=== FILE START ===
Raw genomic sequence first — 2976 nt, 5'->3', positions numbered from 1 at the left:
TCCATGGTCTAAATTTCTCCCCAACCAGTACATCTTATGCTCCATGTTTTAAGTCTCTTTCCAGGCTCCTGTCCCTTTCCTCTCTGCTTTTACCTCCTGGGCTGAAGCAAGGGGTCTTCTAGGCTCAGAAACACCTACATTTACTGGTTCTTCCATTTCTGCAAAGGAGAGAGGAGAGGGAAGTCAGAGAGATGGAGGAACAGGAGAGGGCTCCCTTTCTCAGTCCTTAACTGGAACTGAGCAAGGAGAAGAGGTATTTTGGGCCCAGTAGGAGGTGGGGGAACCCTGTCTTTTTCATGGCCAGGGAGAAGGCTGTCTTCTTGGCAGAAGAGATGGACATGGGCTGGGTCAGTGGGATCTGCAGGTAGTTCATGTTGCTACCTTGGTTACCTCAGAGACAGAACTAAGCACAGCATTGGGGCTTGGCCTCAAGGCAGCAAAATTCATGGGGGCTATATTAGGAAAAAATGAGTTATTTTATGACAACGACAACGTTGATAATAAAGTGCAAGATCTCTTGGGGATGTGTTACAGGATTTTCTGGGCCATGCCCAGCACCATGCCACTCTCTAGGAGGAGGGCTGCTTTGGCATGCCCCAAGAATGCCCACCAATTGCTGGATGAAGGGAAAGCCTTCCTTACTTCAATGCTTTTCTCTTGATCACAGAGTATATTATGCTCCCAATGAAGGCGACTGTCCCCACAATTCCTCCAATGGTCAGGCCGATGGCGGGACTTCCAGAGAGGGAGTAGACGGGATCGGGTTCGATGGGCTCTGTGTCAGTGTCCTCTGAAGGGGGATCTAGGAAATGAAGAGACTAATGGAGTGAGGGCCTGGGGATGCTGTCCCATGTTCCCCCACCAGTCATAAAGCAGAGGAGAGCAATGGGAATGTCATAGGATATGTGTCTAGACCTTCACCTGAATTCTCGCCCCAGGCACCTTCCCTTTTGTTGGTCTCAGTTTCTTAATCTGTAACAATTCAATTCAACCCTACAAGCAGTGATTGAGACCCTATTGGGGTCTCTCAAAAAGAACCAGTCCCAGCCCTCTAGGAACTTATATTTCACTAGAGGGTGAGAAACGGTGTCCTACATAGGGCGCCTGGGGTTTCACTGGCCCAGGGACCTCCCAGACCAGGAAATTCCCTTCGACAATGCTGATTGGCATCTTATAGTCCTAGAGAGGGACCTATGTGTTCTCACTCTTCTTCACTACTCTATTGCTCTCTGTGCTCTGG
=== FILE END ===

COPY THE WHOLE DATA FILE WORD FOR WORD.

Raw genomic sequence first — 2976 nt, 5'->3', positions numbered from 1 at the left:
TCCATGGTCTAAATTTCTCCCCAACCAGTACATCTTATGCTCCATGTTTTAAGTCTCTTTCCAGGCTCCTGTCCCTTTCCTCTCTGCTTTTACCTCCTGGGCTGAAGCAAGGGGTCTTCTAGGCTCAGAAACACCTACATTTACTGGTTCTTCCATTTCTGCAAAGGAGAGAGGAGAGGGAAGTCAGAGAGATGGAGGAACAGGAGAGGGCTCCCTTTCTCAGTCCTTAACTGGAACTGAGCAAGGAGAAGAGGTATTTTGGGCCCAGTAGGAGGTGGGGGAACCCTGTCTTTTTCATGGCCAGGGAGAAGGCTGTCTTCTTGGCAGAAGAGATGGACATGGGCTGGGTCAGTGGGATCTGCAGGTAGTTCATGTTGCTACCTTGGTTACCTCAGAGACAGAACTAAGCACAGCATTGGGGCTTGGCCTCAAGGCAGCAAAATTCATGGGGGCTATATTAGGAAAAAATGAGTTATTTTATGACAACGACAACGTTGATAATAAAGTGCAAGATCTCTTGGGGATGTGTTACAGGATTTTCTGGGCCATGCCCAGCACCATGCCACTCTCTAGGAGGAGGGCTGCTTTGGCATGCCCCAAGAATGCCCACCAATTGCTGGATGAAGGGAAAGCCTTCCTTACTTCAATGCTTTTCTCTTGATCACAGAGTATATTATGCTCCCAATGAAGGCGACTGTCCCCACAATTCCTCCAATGGTCAGGCCGATGGCGGGACTTCCAGAGAGGGAGTAGACGGGATCGGGTTCGATGGGCTCTGTGTCAGTGTCCTCTGAAGGGGGATCTAGGAAATGAAGAGACTAATGGAGTGAGGGCCTGGGGATGCTGTCCCATGTTCCCCCACCAGTCATAAAGCAGAGGAGAGCAATGGGAATGTCATAGGATATGTGTCTAGACCTTCACCTGAATTCTCGCCCCAGGCACCTTCCCTTTTGTTGGTCTCAGTTTCTTAATCTGTAACAATTCAATTCAACCCTACAAGCAGTGATTGAGACCCTATTGGGGTCTCTCAAAAAGAACCAGTCCCAGCCCTCTAGGAACTTATATTTCACTAGAGGGTGAGAAACGGTGTCCTACATAGGGCGCCTGGGGTTTCACTGGCCCAGGGACCTCCCAGACCAGGAAATTCCCTTCGACAATGCTGATTGGCATCTTATAGTCCTAGAGAGGGACCTATGTGTTCTCACTCTTCTTCACTACTCTATTGCTCTCTGTGCTCTGG